One in four (25 per cent) of us went over the amount we’d planned to spend on our last trip, according to a survey by Post Office Travel Money. On average, these holidaymakers spent £184 more than they’d bargained for.
To avoid following in their footsteps, here are six tips from Post Office Travel Money to stop your holiday spending spiralling out of control.
Get good value for sterling
It’s wise to go where the pound in your pocket is worth more. Turkey is a destination where UK holidaymakers may find their money stretches further this year, with sterling having strengthened against the Turkish lira. The pound has also strengthened against the Norwegian and Swedish currencies and increased on 2018 levels against the Icelandic krona. If you want to head further afield, South Africa could be a bargain bet, as the rand has fallen against sterling since last year.
Make sure to take account of all your costs before you set off, to avoid having to top up abroad and potentially incurring fees for using cards. You could consider loading money on to a pre-paid currency card to avoid transaction charges. If you do want to use a credit or debit card abroad, avoid paying in sterling in shops or restaurants because it may cost more than if you paid in the local currency.
Get the most you can for your pounds by monitoring exchange rate movements before you go, and purchase your foreign currency when the pound is looking stronger. The Post Office found that one in 10 people left it until they got to the airport on their last holiday to buy foreign currency – potentially meaning they got a poorer rate.
Cost of living
Pick a resort where the cost of living is low. Over four-fifths (83 per cent) of families say the cost of meals, drinks and other tourist staples in their holiday destinations is a bigger worry than the value of sterling.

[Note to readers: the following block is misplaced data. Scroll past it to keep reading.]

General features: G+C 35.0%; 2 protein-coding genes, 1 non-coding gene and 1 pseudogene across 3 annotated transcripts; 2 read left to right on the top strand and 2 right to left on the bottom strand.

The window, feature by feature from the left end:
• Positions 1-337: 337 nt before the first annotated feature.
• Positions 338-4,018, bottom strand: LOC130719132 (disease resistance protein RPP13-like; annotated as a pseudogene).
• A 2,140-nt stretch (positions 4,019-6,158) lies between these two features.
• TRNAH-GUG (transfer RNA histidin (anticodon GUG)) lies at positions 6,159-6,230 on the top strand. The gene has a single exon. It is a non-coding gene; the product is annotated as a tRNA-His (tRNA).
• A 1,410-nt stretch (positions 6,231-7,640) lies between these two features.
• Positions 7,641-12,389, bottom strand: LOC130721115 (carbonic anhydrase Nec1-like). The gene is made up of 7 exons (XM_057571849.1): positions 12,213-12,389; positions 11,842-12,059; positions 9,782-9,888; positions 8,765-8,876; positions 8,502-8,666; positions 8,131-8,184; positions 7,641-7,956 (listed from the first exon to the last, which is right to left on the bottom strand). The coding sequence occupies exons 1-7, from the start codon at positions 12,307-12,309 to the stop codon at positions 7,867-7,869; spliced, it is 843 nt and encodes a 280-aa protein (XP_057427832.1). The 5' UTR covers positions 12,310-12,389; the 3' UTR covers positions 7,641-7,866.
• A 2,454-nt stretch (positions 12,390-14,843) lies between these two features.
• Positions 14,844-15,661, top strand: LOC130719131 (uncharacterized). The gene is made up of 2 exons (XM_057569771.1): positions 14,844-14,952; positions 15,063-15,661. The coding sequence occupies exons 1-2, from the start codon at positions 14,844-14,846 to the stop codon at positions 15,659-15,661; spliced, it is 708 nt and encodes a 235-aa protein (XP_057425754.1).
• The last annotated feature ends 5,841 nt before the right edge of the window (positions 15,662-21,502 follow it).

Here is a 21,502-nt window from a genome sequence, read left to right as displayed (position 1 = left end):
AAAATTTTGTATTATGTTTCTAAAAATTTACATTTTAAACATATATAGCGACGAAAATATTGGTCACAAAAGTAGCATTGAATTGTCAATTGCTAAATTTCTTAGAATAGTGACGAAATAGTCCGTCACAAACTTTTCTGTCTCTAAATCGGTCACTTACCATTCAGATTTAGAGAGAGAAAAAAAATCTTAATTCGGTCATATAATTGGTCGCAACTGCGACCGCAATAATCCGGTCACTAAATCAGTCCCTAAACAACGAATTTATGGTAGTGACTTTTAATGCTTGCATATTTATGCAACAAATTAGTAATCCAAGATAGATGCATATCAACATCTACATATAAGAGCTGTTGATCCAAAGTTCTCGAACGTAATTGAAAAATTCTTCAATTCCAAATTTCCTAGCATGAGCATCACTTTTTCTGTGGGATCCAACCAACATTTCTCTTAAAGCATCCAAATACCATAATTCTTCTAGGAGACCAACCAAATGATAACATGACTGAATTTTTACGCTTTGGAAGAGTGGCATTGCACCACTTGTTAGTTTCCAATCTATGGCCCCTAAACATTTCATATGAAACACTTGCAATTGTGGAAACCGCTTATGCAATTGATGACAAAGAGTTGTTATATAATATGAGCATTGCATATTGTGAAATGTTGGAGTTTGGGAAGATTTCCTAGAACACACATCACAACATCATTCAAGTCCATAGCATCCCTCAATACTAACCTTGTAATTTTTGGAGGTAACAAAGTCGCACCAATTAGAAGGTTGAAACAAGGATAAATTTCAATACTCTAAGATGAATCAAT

For those who haven’t already booked, the latest Post Office Holiday Costs Barometer of European beach resorts suggests that prices are likely to be relatively low in Sunny Beach and other Bulgarian Black Sea resorts. The Algarve, the Costa del Sol and Marmaris were also tipped as good value.
This could be a very effective way to keep the cost of meals to a minimum and explains why two in five families in the Post Office’s research are planning to take the DIY approach this year. It makes good financial sense because, according to the Post Office, the average amount that holidaymakers spent stocking up on provisions on their last self-catering holiday was £89 – around a quarter of the cost of eating out daily in many European resort restaurants.
For those going self-catering, research suggests the Balearic Islands offer relatively cheap shop prices, while supermarkets in the Algarve and the Costa del Sol are also seen as good value.
If you don’t want to cook while you’re away, think about choosing an all-inclusive deal. But make sure you check what is included in the package price and don’t get caught out paying for extras.